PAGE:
Aunt Nancy Range doctored backwoods patients in Warren and Erie County, Pennsylvania, while medicine continued to develop into a profession.
In Erie County, Aunt Tamar Thompson and Aunt Nancy Range nursed the sick through cholera, and other epidemics. They sweated colds and starved fevers and delivered Erie county babies. By 1830, male physicians had taken over obstetrics and midwifery, at least for middle class women, but their dominance did not extend to the backwoods of Northwestern Pennsylvania.
Aunt Nancy Range Doctors Through Warren and Erie County
Aunt Nancy Range, born Nancy Myers, was distantly related to Tamar Thompson and she followed the same profession. She was born June 4, 1784 in Clarion County, Pennsylvania, and was raised there. She married John Range Jr., on April 12, 1798, and they had 14 children. When Aunt Nancy wasn’t busy tending her own family, she was doctoring her neighbors and ailing citizens of Warren and Erie counties.
In those days a doctor didn’t need a license to practice medicine. A man might at any time put up a shingle and proclaim himself as a doctor. These untutored doctors made all their own medicine, and sometimes even distilled their own whiskey for medicinal purposes . Aunt Nancy’s skills were as good as or better than her male counterparts and she was in more demand.
Aunt Nancy Doctored from the Cradle to the Grave
In her middle age when she doctored in Warren County, Aunt Nancy rode Warren county bridle paths on her roan mare Mollie. She stretched above medium height with large bones, strong hands, and a strong jaw line. She wore steel rimmed specks with black strings on their bows fastened behind her head to keep the glasses from falling off when Mollie trotted hard or rode at a gallop.
Every pioneer household welcomed a frontier doctor like Aunt Nancy. The householders offered food, shelter and warm hospitality because it was an honor to shelter and entertain the doctor and in return, many householders eagerly awaited the news and gossip that Aunt Nancy carried from cabin to cabin.
When a message came that Aunt Nancy was needed she quickly dropped her herb brewing, spinning or dyeing while one of her sons saddled and bridled Mollie and brought her to the door. She grabbed her saddlebags that always hung behind the door ready for an emergency and climbed on Mollie’s back.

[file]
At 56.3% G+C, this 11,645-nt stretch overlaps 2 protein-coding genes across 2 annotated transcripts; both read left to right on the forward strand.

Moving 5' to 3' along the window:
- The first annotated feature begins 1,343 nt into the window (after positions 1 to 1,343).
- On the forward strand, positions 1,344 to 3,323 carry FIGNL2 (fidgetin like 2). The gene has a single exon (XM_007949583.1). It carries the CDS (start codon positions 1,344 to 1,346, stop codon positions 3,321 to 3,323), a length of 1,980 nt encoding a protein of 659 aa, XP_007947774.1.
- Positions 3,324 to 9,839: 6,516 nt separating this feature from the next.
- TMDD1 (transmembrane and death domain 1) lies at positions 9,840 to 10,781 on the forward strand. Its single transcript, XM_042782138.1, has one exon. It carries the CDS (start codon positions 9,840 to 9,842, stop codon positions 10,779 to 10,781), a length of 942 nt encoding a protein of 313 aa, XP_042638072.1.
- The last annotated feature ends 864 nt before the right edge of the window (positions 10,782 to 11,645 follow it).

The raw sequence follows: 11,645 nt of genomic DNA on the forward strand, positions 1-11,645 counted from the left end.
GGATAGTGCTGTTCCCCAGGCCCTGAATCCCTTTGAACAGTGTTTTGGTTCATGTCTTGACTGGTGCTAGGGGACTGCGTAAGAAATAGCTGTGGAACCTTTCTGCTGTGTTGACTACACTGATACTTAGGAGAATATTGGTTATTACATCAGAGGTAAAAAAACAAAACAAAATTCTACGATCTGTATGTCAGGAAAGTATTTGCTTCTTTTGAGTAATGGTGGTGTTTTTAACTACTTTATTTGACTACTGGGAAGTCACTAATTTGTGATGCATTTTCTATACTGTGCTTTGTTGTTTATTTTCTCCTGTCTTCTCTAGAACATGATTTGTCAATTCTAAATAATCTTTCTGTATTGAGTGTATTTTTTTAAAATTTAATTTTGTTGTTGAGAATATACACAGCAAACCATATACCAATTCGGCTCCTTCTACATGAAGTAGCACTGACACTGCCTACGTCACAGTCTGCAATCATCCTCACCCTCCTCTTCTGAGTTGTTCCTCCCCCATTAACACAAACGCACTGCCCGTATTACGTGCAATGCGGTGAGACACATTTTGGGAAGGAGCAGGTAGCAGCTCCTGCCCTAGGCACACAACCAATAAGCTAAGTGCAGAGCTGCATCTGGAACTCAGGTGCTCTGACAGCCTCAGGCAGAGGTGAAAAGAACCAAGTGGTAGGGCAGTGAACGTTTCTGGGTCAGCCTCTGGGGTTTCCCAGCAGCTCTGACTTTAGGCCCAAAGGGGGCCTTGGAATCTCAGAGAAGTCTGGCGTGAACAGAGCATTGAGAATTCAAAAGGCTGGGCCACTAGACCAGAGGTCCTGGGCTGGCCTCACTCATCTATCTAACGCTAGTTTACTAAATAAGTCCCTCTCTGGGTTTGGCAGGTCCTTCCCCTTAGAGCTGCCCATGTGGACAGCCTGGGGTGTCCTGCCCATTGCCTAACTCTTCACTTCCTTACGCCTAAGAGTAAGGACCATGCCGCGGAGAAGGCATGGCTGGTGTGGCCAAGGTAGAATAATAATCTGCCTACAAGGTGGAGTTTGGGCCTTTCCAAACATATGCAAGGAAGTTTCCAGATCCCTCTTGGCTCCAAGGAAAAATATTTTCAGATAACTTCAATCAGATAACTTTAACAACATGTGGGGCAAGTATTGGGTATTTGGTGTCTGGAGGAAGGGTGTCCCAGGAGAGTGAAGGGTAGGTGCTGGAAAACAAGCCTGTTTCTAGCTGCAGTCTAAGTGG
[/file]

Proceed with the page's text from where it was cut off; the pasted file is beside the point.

Through wind and rain and snow reaching to Mollie’s belly Aunt Nancy would ride on Mollie’s back to reach her patients. When Aunt Nancy arrived at her patient’s home and found a serious illness, she would stay right there until she nursed the sick person better. If the patient died, Aunt Nancy Range laid out the body, cooked a meal or two and tended matters in general.
Aunt Nancy’s Herb Garden
At her cabin home near the headwaters of the Little Brokenstraw Creek in Warren County, Aunt Nancy had a large herb garden, a hundred yards long and 50 yards wide. In it she grew the herbs essential to her practice, like foxglove, catnip, lobelia, peppermint, smartweed, golden seal, spearmint, spikenard. The forest was also Aunt Nancy’s herb garden and from the forest she gathered bloodroot, myrrh, mandrake or May apple, sassafras, tag alder, slipper elm and many other herbs.
Aunt Nancy knew just where to find blossoms, leaves, bark, or roots that were good for cures in woods or clearings or swamps. Foxglove reduced dropsy, sassafras thinned the blood, yellow dock purified the blood, and golden seal and licorice root acted as a general tonic and cured stomach ailments. Boneset cured colds. Hemlock tea was a standard home remedy. Indians used Queen of the Meadow for colds and Aunt Nancy used the same remedy calling it “a reliable Indian remedy.”
Aunt Nancy Preaches Her Own Funeral Sermon
In the last years of her life Aunt Nancy ministered to souls as well as bodies. She preached on Sundays in a log school house and the good folks came from miles around on foot and horse back to hear her sermons. She preached the old fashioned hell fire and suffering for the damned and eternal bliss for the righteous. She loved that sort of preaching and went from the kindly character of nurse and doctor to the stern, vindictive pulpit personality in one sentence.
When she had reached her seventies and lived in Erie County near the site of present day Union City, Aunt Nancy Range who now had white curls at her temples, had a premonition. She announced that she would preach her funeral sermon on the following Sabbath. A large congregation assembled and listened to her preach. They all agreed that it was a good sermon, preached with power and persuasion. Two weeks later on December 8, 1860, she died and went to her reward which had to be a good one because she relieved so much suffering on earth.
Bates, Samuel, History of Erie County Pennsylvania, Warner Beers & Company Chicago, 1884
Bristow, Arch, Old Time Tales of Warren County, iUniverse, 2010
Conevery, Bolton Valencius, The Health of the Country: How American Settlers Understood Themselves and Their Land, Basic Books, 2002
Coulter, Harris, Divided Legacy: A History of the Schism in Medical Thought, Vol. 2, North American Books, 1994
Nelson, S.R., Biographical Dictionary and Historical Reference Book of Erie County, Pa., S.R. Nelson Publisher, Erie, Pa., 1896
Rosenberg, Charles, The Care of Strangers: The Rise of America’s Hospital System, Johns Hopkins University Press, 1987
Snodgrass, Mary Ellen, World Epidemics: A Cultural Chronology of Disease from Prehistory to the Present, McFarland & Company, 2003
Ulrich, Laurel Thatcher, A Midwife’s Tale: The Life of Martha Ballard, Based on Her Diary, 1775-1812, Vintage Books, 1990
Walker, Captain Augustus, Early Days on the Lakes with an Account of the Cholera Visitation of 1832, The Cornell Library, New York State Historical Literature
Wilson, David, History of the Settlement of Union Township